It is coming to five years since I took leave from football matters except for the occasional relapses brought back by the Uganda Cranes exploits on the continent.
Recently, however, my indifference was rudely awakened by the FIFA announcement that it had suspended Moses Magogo, the FUFA President, from all football activities for two months and that he was also fined 10,000 Swiss Francs (Shs37m).
Magogo’s crime, according to FIFA which happens to be the investigator, potential witness, prosecutor and judge in this case, is that he illegally sold World Cup tickets meant for Ugandans during the 2014 edition of the football spectacle which was held in Brazil.
I wonder why FIFA did not notify Ugandans about the ticket allocation before the World Cup event. Maybe, just maybe, the prodding eyes of the Ugandan beneficiaries would have ensured that these tickets or most of them were put to proper use.
I have been driven to comment on Magogo’s suspension by FIFA because of the urge to share what I have come to know about the laws governing football over the last 18 years.
This urge far outweighed my need to remain silent. I will therefore proceed to weigh in, by interrogating the propriety of Magogo’s suspension, firstly in the context of the FIFA statutes or laws, which were applied to the facts of the case and secondly but to a small extent, in the context of the Sovereign laws of Uganda, to which Magogo is subject as a citizen.
I take issue with the adjudicatory chamber of the Independent Ethics Committee of FIFA, which entered a plea bargain by mutual consent and handed Magogo a paltry fine of 10,000 Swiss Francs and a two-month suspension.
This sanction, for the kind of offence Magogo confessed to have committed, is not supported by the FIFA Code of Ethics (2019 Edition).
I must hasten to add that the chambers mandate to act in this case was governed by this code in the main. The FIFA Disciplinary Code does not appear to come into specific play as it relates to infringements and sanctions on or around the field of play.
Whereas Article 67(1) of the FIFA Code of Ethics (supra) allows the Adjudicatory chamber to entertain and accept plea bargains from accused persons, Article 67(6) of the same code doesn’t permit the said chamber to enter into a plea agreement with accused persons for sanctions related to bribery and corruption.
The said Article 67(6) states: “No plea agreement shall be allowed concerning sanctions related to infringements of bribery and corruption, misappropriation and misuse of funds and manipulation of football matches or competitions” (emphasis supplied).
Article 27(1) of the FIFA Code
of Ethics (supra) defines corruption to include, among others, the offering, receiving, requesting or soliciting of any personal or undue pecuniary (financial) advantage or any other improper advantage to or from anyone within or outside FIFA.
By its own account of the facts, FIFA acknowledges that Magogo engaged in a corrupt act of the type defined by Article 27(1) when he diverted and illegally sold the tickets.
It is clear on the face of it that he unlawfully gained a financial or improper advantage in perpetuating a transnational crime which is expressly forbidden and punished by the FIFA code and national laws world over.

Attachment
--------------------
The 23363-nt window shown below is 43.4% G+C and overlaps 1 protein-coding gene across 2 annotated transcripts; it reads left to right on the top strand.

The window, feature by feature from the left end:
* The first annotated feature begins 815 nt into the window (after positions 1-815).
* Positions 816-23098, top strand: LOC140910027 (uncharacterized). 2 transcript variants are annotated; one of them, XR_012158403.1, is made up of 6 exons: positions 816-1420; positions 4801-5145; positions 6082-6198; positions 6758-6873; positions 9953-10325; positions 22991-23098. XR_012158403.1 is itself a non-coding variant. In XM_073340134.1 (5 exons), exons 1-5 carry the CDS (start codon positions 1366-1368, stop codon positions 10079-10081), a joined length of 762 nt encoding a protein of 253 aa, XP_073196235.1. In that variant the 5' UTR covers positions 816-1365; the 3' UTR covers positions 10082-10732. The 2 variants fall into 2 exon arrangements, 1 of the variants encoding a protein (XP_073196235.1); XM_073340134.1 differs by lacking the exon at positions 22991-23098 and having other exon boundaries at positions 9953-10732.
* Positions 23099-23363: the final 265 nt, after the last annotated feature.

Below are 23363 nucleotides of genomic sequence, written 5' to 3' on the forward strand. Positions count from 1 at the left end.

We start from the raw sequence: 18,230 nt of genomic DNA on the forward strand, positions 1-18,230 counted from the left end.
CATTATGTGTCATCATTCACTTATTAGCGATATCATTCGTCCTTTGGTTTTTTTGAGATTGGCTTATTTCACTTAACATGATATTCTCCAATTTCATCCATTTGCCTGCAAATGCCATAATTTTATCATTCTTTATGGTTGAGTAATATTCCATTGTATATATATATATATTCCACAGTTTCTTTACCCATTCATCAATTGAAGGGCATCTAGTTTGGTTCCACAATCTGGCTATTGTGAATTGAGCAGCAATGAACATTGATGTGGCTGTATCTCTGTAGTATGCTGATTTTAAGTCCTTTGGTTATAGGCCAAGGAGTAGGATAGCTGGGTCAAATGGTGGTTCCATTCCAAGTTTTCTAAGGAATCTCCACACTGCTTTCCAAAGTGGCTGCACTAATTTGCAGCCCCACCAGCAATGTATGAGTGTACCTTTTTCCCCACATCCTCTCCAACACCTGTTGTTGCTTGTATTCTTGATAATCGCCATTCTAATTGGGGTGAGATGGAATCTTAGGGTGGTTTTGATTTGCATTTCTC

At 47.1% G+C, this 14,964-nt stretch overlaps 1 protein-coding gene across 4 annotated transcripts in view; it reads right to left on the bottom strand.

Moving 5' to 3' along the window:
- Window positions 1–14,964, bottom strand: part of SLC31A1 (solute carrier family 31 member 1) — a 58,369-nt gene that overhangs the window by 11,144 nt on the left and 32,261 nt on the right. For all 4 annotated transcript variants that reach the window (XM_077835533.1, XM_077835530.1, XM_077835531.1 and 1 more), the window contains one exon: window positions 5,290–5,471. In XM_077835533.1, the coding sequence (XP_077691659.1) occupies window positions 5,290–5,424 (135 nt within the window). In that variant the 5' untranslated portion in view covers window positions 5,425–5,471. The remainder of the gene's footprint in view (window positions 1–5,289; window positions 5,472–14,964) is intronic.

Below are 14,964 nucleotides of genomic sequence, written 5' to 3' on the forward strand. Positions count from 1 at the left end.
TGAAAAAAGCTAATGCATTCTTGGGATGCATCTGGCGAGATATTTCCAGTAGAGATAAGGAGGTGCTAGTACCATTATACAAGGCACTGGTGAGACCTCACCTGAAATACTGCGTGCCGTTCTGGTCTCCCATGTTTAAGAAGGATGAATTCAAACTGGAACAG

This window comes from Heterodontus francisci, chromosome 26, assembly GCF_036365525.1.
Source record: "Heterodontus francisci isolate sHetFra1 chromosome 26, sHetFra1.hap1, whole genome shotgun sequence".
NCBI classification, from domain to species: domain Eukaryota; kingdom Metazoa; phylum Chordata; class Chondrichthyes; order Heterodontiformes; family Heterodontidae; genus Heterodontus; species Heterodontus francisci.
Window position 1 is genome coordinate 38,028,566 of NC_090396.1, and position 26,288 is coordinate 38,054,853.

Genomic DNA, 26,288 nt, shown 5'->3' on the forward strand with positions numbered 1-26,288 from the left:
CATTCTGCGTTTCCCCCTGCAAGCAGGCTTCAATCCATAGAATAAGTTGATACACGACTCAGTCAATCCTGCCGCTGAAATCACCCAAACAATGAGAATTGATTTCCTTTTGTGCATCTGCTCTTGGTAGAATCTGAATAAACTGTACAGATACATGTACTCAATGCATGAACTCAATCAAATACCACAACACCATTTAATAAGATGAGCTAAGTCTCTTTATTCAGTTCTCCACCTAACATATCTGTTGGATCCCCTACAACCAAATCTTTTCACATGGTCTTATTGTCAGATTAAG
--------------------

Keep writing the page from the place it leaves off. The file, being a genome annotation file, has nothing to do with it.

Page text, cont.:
It was therefore irregular and fundamentally wrong for the Adjudication chamber to entertain a plea bargain from a person who was not eligible to enter it.
In fact such a plea bargain and the underlying fine and suspension are not only null and void and liable to be revoked but they also put the bonafides and competence of the chamber in question.
Moreover, this surreptitious decision by the chamber tends to take FIFA far away from its much-promised and publicised fight against corruption in football.
FIFA officials should know that they can also be charged for conspiracy if it is shown that they actively aided and abetted the commission of the crime. Under S. 5 Penal Code Act Cap 120, Ugandan courts have jurisdiction to try offences committed partly within and outside Uganda by a Ugandan or non-Ugandan.
In the recent past, the Swiss, French and American Courts have swung into action to apprehend and prosecute FIFA officials who have engaged in acts of corruption and financial impropriety.
I need to stop here and resume my leave from football matters in Uganda. But I counsel that FIFA cannot run away from its own shadow, it must, therefore, act in true and faithful alignment with itself.
FIFA must lead the fight against corruption in football from the front, it has no place in the back seat.
Advice. The honorable thing for FIFA to do is to reopen the case and proceed with it to full trial with a public hearing of the complainants. It is against the established principles of a fair hearing for FIFA to conduct proceeding in secrecy and even hide the charges like it has done with Magogo.
Under Article 42(2) FIFA Code of Ethics, the Ethics Committee can rectify any obvious errors in its decision at any time. This means that the adjudicatory chamber should not find any difficulty in revisiting its decision.
If the case is re-opened, Magogo should additionally be charged under Article 25 of the FIFA Code of Ethics for abuse of his position as President of FUFA in the sale of the tickets in issue.
On conviction, this charge would carry a minimum fine of 10,000 Swiss Francs and a stiffer ban of at least two years from all local and international football activities.
This, in my view, is a punishment which would be deterrent enough to punish the vice and dissuade the reoccurrence of such misconduct by present or future officials of FUFA.
However, if FIFA chooses to connive in breaching its own laws, then it will be open for Magogo to be charged with corruption, illicit enrichment and embezzlement under the Anti-Corruption Act 2009 of Uganda.
By Fred Muwema
M/s Muwema & Co Advocates
October 15, 2019